1. Introduction; L.K. Cheng, H. Kierzkowski. 2. Financial Crisis, Trade, and Fragmentation; A. Deardorff. 3. Horizontal Aspects of Vertical Fragmentation; R.W. Jones, H. Kierzkowski. 4. Function vs. Form in the Fragmented Industrial Structure: Three Examples from Asia Pacific Experience; H. Wan, Jr. 5. Production Sharing in East Asia: Who Does What for Whom, and Why? F. Ng, A. Yeats. 6. Intra-Industry Foreign Direct Investment and Trade Flows: New Measures of Global Competition; D. Greenaway, et al. 7. Fragmentation, Internalization, and Interfirm Linkages: Evidence from the Micro Data of Japanese Manufacturing Firms; F. Kimura. 8. Sanyal and Jones on Fragmentation and Trade: Empirical Evidence for South Korea; U. Kohli. 9. Taiwan's High-Tech Industries; C. Schive, R.Y.-S. Chyn. 10. Export-Oriented Foreign Direct Investment in the People's Republic of China: Division of Value Added between Source and Host Economies; Y.-W. Sung. 11. The Globalization of Trade and Production: A Case Study of Hong Kong's Textile and Clothing Industries; L.K. Cheng, W.K. Fung. 12. The Changing Pattern of Production Fragmentation in Singapore, and Its Economic Consequences; H.T. Hoon, K.W. Ho. 13. The Implications of Increasing Fragmentation and Globalization for the World Trade Organization; R.E. Baldwin. 14. Rules of Origin and Fragmentation of Trade; P. Lloyd. 15. Intrafirm Fragmentation: Fujitsu, Ltd.'s Production of Hard Disk Drives; F. Kimura. 16. The Development Pattern of Taiwan's Bicycle Industry; W.-w. Chu. 17. Taiwan's Integrated Circuit Industry; A.-C. Tung. 18. A Case Study of Tech Tronic Industries Co., Ltd.; H. Kierzkowski. 19. Li & Fung Ltd: An Agent of Global Production; L.K. Cheng. 20. Arms-Length Transactions vs. Affiliates: A Study of Two Electronic Components Firms in Singapore; H.T. Hoon, K.W. Ho.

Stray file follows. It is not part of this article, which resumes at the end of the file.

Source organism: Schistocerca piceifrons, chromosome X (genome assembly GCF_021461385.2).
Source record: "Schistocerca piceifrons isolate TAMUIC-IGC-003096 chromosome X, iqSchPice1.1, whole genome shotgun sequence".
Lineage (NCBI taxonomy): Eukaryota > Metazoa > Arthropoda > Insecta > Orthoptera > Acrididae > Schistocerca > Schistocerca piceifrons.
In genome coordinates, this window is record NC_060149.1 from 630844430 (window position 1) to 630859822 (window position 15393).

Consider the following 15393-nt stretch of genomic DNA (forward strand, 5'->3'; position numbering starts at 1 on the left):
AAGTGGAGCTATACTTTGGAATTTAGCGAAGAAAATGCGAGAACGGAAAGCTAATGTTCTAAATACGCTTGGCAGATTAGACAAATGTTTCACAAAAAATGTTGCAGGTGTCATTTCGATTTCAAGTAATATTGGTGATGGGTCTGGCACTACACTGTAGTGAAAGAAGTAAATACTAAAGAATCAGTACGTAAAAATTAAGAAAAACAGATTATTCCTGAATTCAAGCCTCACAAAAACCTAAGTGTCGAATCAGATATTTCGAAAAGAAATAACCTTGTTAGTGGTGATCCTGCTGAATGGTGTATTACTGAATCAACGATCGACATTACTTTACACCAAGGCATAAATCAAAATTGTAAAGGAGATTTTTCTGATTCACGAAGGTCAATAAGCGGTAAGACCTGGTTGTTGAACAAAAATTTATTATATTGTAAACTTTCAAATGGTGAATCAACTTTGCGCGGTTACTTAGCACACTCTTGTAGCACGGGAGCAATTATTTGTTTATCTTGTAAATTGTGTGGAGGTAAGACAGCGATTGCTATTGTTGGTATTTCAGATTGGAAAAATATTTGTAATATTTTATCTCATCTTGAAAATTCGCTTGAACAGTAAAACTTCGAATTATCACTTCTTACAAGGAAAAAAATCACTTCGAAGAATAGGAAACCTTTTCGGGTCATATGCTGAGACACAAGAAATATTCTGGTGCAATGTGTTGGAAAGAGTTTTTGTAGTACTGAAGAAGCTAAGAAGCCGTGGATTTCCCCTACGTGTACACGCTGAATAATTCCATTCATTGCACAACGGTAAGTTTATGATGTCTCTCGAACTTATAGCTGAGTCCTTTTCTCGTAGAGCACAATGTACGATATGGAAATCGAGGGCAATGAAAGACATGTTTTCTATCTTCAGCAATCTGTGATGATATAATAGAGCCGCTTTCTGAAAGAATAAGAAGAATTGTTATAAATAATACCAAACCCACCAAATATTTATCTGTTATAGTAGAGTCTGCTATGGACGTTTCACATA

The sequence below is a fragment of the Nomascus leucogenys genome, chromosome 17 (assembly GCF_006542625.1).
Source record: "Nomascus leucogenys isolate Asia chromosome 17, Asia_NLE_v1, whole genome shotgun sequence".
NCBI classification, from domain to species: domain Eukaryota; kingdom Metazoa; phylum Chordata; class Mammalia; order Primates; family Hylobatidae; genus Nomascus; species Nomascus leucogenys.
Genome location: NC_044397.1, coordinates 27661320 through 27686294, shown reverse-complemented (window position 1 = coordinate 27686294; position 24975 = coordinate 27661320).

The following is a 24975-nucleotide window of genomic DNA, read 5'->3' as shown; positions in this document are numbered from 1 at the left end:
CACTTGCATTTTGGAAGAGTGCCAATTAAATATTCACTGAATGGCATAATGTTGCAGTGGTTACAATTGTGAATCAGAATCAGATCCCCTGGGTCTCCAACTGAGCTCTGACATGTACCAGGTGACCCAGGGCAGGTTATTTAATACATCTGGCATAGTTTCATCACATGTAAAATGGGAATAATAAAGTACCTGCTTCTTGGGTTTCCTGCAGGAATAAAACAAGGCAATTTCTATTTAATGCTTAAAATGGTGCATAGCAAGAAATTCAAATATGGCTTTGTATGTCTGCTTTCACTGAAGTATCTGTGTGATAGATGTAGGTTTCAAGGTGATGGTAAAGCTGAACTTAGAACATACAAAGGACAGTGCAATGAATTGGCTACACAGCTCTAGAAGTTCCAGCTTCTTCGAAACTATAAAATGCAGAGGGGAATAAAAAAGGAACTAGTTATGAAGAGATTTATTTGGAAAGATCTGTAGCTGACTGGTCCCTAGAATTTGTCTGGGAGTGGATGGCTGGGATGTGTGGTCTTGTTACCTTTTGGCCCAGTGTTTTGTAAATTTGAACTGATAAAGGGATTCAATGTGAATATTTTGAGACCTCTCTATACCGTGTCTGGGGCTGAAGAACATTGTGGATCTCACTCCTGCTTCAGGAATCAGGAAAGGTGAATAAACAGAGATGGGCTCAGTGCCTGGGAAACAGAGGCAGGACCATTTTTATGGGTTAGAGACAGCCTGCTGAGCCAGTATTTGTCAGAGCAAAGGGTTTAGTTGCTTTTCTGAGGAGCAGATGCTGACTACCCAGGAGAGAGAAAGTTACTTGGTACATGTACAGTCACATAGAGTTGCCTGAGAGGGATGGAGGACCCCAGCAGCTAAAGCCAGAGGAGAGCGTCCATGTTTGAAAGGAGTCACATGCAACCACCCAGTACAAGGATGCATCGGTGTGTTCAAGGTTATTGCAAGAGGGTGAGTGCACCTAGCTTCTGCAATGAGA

Global Production and Trade in East Asia focuses on the profound change that the traditional paradigm of production and international trade has undergone in the last two decades or so as a result of worldwide trade and investment liberalization. This ongoing transformation has been both aided and stimulated by advances in telecommunications, transportation, and information management. The liberalization of trade and investment on the one hand and advances in communications technology on the other have further promoted global production networks in which vertical stages of final goods are fragmented across countries. International fragmentation of production, which enables international division of labor not only in final products but also in vertically related components, is more evident than ever before.
The book documents the process of international production fragmentation and trade in East Asian economies, studies the mechanics of the process, explores the theory behind the phenomenon, and identifies important policy implications. It focuses on production fragmentation and trade in East Asia because this is the part of the world where the phenomenon is most visible. With contribution by well-known international economics scholars from North America, Europe, and the Asia-Pacific, the book distinguishes itself with high global quality and rich regional content. It achieves a fine balance between theory, policy, and empirical work.
This book will interest scholars of international trade, foreign investment and international business, regional specialists in East Asian economies, policymakers and advisors in international economic relations, and anyone else who follows important economic issues of globalization.
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